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Old 07-19-2007, 12:36 PM   #3
Thomas Campbell
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Re: Different training methods . . . same skills?

Zhan zhuang (standing) practice can be a component of well-taught taijiquan, Timothy. It's frequently not taught with taiji today, however. Actually, I'm not sure how much taijiquan today is taught "traditionally."

Could you elaborate on what you mean by ". . . Chinese systems tend to emphasize discovering fascia connections through relaxing the body"? If one simply relaxes, how does that help increase awareness of fascia connections?

Movement can help increase proprioceptive and kinesthetic awareness. Tissue structures are involved when the body moves. One reason to train with slow movement, as taiji does in part with both single-movement drills and form sequences, is to increase awareness--and later control-- of the internal tissue movement and connection.

You're right, of course, about Akuzawa's drills involving movement. My comment about taiji was just meant to point out the greater variety of movements--long form sequences--involved in the taiji training curriculum.

Akuzawa's basic drills involve a heavy emphasis on contradictory tensions along specific planes, much more than any of the taijiquan styles I've been exposed to. Yiquan, a Chinese martial art involving a variety of standing practices as well as friction-stepping and postural strength testing, comes the closest (just my opinion) to the approach that Akuzawa's methods seem to emphasize. There are also basic practices from Shaolin and other arts and Chinese neigong systems (like the Muscle-Tendon Changing Classic) that feel in practice something like Akuzawa's basic exercises.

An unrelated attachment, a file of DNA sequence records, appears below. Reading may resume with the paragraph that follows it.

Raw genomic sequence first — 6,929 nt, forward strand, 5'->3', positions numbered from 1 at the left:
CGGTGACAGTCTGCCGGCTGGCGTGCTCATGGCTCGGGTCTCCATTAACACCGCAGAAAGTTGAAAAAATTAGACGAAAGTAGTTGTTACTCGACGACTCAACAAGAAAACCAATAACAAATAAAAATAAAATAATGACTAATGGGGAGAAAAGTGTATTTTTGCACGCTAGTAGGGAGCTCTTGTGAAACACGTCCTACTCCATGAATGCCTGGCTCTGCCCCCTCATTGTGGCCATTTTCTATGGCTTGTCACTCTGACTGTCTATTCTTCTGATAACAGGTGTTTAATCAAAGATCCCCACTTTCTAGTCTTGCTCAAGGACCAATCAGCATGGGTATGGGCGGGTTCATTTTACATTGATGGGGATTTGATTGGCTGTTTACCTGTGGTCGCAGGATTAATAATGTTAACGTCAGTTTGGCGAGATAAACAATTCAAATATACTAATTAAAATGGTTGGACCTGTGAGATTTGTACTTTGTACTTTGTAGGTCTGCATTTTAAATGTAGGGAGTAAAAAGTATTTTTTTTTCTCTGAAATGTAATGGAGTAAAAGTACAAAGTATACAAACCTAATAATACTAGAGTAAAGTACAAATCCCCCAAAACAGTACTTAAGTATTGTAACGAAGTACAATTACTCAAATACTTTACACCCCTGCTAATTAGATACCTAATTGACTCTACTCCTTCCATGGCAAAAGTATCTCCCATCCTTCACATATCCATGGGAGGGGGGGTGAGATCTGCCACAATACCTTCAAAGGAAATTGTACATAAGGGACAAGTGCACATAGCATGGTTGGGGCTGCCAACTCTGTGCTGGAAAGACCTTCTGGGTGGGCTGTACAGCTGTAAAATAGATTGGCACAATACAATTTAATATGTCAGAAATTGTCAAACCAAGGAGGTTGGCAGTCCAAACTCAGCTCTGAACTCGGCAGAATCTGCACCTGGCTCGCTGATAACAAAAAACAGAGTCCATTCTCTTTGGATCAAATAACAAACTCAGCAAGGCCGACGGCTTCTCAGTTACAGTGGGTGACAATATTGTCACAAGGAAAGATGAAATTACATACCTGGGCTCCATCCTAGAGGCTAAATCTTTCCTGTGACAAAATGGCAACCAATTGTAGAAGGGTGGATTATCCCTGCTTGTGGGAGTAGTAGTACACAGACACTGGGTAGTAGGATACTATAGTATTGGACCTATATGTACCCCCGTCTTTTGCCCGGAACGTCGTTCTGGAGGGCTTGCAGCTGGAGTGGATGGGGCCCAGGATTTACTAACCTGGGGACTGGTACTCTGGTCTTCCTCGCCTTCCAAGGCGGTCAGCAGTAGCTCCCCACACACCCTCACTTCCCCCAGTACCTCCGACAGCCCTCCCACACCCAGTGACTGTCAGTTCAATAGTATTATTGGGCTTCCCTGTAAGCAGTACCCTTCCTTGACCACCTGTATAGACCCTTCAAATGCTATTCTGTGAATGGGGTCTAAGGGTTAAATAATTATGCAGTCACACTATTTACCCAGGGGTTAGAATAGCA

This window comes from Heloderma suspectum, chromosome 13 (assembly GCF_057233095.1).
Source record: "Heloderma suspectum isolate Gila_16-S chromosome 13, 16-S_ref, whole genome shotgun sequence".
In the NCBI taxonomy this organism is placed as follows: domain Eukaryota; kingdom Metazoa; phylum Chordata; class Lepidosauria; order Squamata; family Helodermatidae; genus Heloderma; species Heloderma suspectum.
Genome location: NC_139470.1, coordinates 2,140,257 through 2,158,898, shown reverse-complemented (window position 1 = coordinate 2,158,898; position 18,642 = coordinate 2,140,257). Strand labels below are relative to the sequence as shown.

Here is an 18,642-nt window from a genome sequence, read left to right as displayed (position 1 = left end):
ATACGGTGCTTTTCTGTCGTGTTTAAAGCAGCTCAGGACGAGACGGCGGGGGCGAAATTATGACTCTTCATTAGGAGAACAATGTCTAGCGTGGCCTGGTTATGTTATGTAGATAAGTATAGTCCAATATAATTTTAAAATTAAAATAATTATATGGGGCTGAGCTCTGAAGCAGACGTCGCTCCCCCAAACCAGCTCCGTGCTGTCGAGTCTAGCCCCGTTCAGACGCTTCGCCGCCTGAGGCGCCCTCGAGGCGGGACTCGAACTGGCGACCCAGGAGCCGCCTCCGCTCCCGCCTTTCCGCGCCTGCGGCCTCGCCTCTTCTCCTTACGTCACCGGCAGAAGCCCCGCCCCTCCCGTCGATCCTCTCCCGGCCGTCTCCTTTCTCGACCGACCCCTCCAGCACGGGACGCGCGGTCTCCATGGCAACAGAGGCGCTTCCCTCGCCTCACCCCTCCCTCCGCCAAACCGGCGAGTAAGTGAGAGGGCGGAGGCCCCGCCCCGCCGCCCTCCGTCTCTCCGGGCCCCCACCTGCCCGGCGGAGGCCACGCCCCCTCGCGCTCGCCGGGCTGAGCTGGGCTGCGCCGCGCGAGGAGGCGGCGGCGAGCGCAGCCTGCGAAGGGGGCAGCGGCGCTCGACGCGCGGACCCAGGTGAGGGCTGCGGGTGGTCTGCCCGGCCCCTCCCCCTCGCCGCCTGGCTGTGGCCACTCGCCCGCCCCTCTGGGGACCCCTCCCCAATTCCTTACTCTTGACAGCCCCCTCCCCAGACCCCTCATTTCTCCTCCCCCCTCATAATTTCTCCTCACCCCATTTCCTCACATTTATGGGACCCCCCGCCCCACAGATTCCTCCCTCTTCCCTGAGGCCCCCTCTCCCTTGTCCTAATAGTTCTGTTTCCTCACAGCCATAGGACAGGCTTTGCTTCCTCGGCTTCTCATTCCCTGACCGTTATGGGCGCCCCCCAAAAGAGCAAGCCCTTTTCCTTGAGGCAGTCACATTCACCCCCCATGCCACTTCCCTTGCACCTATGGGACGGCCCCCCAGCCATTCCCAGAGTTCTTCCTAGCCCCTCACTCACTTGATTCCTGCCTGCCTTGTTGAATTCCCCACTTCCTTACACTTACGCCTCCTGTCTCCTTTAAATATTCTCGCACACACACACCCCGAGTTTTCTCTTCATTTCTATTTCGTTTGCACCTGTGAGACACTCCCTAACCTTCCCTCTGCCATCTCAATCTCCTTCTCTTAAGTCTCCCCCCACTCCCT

Some of the people contributing to this forum have experience with or have at least some knowledge of Chen taijiquan or Akuzawa's exercises. For example, Mike Sigman knows Chen taijiquan and has been introduced to Akuzawa's exercises when Rob John visited the D.C. area last spring.

I was just struck by at least superficial similarities in the demonstrations by Liu Chengde and Akuzawa Minoru in these clips:

Liu Chengde

http://www.youtube.com/watch?v=wB5B9flRvgg

Akuzawa Minoru

http://www.youtube.com/watch?v=snYlMC6gUoM

and was hoping other people might have insights or comments on similarities and differences in the training methods.
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Old 07-19-2007, 07:10 PM   #4
DH
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Re: Different training methods . . . same skills?

Hi Tom

Since you have trained both- it would be interesting to hear your views on both the approach and the feel.

Having had my hands on Lou Chengde and his hands all over me, (spare me the jokes people) and some serious lengthy questions and answers, then conversations and email with Rob I would draw similarities only on a certain levels. There is a use of the dantien and fascia that I have talked about with both and they are NOT, or at least -were not then- pursuing the same things in that department. There is a method involving the dantien that I train and have discussed with Rob. It is different, than what he and Ark do, (Caution; my opinion only here).